Davis’s compilation got mired in endless exchanges with attorneys, agents, and publishers, and it never saw the light. Still, after he had given up, he kept calling Malini a couple of times a year. These awkward conversations had no clear purpose and never led anywhere, but if Davis insisted on them, it was because Martha Malini was the strongest living link to Towne, whose work he revered. It was Towne who had instilled in him the desire to become a writer; it was Towne to whom he had devoted seven years of his youth at a doctoral program; it was Towne’s books he taught his students one semester after the other; it was Towne’s voice he had to suppress in each novel he tried to write. He had barely been born when the great writer died. So, even if he found her somewhat questionable, Davis stayed in touch with Malini. Each time they spoke, after the customary reminders and clarifications (during their last conversations, Davis felt that she pretended to pretend to remember him), she invariably would deliver a long jeremiad. She was so busy and had no life of her own. Not a moment to herself. Every second of her existence was dedicated to Towne. A foreword to a commemorative edition, a speech at the Frankfurt Fair, an exhibition of his manuscripts at the American Academy in Rome, managing the foundation, a tribute at the PEN Festival, the sale of some papers to Princeton, interviews with the press, a reading at the British Library, commissioning new translations into Japanese, meetings with agents. It never ended. And the lawsuits. Always the lawsuits. Copyright infringements, libel, plagiarism. There simply was not enough time. She had not a moment to herself. No life of her own. I have no life of my own, she repeated over and over again.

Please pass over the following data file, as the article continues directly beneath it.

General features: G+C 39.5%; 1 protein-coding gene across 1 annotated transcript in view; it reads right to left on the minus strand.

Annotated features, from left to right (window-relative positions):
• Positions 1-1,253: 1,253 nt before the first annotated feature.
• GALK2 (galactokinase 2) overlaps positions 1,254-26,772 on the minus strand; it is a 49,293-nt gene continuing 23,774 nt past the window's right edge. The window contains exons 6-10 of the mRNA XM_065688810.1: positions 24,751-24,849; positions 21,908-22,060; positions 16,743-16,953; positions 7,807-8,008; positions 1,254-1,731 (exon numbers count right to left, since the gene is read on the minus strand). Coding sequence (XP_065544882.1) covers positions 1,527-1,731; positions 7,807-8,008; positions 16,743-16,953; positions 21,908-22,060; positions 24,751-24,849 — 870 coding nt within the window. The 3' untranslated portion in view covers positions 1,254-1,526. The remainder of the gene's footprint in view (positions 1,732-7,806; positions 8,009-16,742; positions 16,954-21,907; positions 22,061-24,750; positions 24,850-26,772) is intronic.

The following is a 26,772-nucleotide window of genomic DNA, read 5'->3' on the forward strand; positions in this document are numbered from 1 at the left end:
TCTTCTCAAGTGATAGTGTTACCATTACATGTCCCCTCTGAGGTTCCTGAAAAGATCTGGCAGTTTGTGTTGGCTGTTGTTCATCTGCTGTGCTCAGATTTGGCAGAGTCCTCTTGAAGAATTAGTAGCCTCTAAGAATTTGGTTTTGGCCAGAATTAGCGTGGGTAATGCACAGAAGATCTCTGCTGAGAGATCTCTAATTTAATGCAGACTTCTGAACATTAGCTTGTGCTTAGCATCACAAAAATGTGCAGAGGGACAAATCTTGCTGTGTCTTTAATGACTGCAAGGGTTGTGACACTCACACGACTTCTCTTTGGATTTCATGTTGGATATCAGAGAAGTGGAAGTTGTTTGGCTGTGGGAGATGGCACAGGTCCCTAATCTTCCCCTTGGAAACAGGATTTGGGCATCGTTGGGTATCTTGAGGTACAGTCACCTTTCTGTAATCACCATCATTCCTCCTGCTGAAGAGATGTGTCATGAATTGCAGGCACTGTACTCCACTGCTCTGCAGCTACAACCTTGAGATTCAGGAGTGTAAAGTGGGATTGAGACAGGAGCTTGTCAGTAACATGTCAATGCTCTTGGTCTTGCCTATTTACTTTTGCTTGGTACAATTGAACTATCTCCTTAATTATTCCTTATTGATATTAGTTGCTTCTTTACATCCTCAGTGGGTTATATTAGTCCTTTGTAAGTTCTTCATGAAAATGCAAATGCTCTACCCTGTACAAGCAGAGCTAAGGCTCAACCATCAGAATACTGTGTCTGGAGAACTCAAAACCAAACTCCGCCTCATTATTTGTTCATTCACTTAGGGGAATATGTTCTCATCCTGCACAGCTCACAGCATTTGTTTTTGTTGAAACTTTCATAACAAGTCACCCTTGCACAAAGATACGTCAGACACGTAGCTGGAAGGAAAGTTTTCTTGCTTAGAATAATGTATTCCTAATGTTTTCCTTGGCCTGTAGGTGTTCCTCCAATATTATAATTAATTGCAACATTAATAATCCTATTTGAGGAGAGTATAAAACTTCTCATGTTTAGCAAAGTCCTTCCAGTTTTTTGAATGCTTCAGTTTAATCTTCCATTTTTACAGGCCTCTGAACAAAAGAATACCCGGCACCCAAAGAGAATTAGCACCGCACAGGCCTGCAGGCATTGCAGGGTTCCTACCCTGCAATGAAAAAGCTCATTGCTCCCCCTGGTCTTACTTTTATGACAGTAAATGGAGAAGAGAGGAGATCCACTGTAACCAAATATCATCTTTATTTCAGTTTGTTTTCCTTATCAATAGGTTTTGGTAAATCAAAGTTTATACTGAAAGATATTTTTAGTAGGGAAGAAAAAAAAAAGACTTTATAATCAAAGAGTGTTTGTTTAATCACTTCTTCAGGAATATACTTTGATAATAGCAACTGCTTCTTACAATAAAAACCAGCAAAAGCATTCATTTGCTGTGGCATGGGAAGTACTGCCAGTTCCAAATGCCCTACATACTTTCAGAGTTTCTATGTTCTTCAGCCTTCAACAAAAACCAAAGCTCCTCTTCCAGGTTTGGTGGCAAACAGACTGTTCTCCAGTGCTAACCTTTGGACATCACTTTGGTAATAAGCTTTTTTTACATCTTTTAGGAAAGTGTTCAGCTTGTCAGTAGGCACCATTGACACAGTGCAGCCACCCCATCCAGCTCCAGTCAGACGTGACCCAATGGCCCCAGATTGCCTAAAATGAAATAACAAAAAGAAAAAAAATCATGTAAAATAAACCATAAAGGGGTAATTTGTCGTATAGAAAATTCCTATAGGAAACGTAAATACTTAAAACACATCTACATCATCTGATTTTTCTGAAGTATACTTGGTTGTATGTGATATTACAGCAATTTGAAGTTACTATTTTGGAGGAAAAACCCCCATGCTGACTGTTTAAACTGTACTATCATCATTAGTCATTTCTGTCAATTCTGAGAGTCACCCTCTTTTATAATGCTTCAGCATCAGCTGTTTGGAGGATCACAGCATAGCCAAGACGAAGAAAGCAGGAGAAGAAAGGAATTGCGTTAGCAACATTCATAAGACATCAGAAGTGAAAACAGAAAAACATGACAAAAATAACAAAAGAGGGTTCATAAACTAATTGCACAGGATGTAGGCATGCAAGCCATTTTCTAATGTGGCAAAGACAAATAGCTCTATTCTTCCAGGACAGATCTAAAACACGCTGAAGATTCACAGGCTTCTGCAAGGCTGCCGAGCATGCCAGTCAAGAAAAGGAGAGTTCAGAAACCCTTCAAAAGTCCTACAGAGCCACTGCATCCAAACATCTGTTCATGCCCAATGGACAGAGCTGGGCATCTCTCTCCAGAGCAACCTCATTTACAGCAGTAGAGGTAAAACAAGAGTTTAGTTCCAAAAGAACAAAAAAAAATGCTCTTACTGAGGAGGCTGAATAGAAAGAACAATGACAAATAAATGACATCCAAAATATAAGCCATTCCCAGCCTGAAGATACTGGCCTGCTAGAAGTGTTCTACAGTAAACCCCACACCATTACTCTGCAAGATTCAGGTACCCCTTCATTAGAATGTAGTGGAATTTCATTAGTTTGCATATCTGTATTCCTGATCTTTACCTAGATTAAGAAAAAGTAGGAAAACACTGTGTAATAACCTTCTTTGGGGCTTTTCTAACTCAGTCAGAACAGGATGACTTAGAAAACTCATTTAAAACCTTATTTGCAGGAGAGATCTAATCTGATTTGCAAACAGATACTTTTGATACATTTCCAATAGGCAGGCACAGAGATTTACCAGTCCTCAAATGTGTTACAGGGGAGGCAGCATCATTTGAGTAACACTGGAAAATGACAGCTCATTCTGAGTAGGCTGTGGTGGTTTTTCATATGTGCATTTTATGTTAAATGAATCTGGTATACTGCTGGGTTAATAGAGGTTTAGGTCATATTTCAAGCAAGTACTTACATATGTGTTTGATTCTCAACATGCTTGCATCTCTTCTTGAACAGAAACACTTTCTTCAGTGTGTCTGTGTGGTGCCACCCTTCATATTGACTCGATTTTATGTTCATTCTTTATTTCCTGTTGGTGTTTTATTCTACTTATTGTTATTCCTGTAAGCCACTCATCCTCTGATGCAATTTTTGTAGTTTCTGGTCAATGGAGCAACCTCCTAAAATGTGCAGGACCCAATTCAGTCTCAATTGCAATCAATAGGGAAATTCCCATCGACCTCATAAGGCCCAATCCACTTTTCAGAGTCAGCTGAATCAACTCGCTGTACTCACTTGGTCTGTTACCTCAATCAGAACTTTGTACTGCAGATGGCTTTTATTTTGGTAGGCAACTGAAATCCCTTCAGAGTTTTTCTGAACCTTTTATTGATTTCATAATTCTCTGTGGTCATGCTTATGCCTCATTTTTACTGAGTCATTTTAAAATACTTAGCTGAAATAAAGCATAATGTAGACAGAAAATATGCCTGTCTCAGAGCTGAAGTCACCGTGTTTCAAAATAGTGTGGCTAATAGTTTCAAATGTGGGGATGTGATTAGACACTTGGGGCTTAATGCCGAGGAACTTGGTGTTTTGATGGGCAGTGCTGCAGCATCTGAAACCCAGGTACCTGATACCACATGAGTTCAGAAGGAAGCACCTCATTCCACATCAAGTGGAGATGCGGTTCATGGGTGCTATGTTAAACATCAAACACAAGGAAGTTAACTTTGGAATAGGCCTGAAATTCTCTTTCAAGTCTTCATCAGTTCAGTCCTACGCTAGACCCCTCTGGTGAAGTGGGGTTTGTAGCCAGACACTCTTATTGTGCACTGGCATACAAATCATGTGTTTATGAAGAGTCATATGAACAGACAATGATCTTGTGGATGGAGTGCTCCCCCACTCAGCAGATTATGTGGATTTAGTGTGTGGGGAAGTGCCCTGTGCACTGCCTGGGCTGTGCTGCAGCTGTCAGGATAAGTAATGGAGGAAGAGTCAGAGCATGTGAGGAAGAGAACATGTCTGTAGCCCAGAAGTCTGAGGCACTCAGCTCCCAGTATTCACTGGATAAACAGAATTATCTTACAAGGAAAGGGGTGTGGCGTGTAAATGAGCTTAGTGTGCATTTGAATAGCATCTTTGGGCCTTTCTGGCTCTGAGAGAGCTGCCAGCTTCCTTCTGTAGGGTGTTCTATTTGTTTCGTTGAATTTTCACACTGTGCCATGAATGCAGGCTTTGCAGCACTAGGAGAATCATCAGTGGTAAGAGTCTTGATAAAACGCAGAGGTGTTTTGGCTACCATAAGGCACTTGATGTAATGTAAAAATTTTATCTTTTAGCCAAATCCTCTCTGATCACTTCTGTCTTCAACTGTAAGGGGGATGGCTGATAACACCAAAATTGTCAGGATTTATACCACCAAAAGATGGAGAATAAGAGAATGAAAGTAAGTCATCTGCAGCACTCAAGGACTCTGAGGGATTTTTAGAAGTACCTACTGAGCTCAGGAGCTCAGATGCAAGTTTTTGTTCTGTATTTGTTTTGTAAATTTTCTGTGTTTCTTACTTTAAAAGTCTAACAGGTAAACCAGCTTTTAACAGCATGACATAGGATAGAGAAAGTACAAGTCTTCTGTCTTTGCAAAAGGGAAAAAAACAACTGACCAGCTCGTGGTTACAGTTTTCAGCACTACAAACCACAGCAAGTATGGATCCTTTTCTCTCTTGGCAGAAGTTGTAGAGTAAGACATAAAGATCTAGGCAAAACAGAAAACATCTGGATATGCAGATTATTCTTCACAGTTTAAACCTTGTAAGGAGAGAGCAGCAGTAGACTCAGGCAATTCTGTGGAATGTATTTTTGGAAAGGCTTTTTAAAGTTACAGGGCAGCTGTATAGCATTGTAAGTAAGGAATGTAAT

Eventually, Davis stopped calling. Malini had unleashed her lawyers on two young writers who had published experimental texts based on some of Towne’s stories. One of them refused to pay his fine and was sentenced to prison. That the young author, who was also a performance artist, seemed rather excited about the verdict did not help Davis. Like many others, he felt Malini had gone too far. Besides, Davis’s own writing career had finally taken off, and he lost interest in his academic pursuits in general and in Towne as a scholarly subject in particular. His moderately successful first book freed him from the great author’s overwhelming influence. He lost all contact with Malini. She died three or four years later.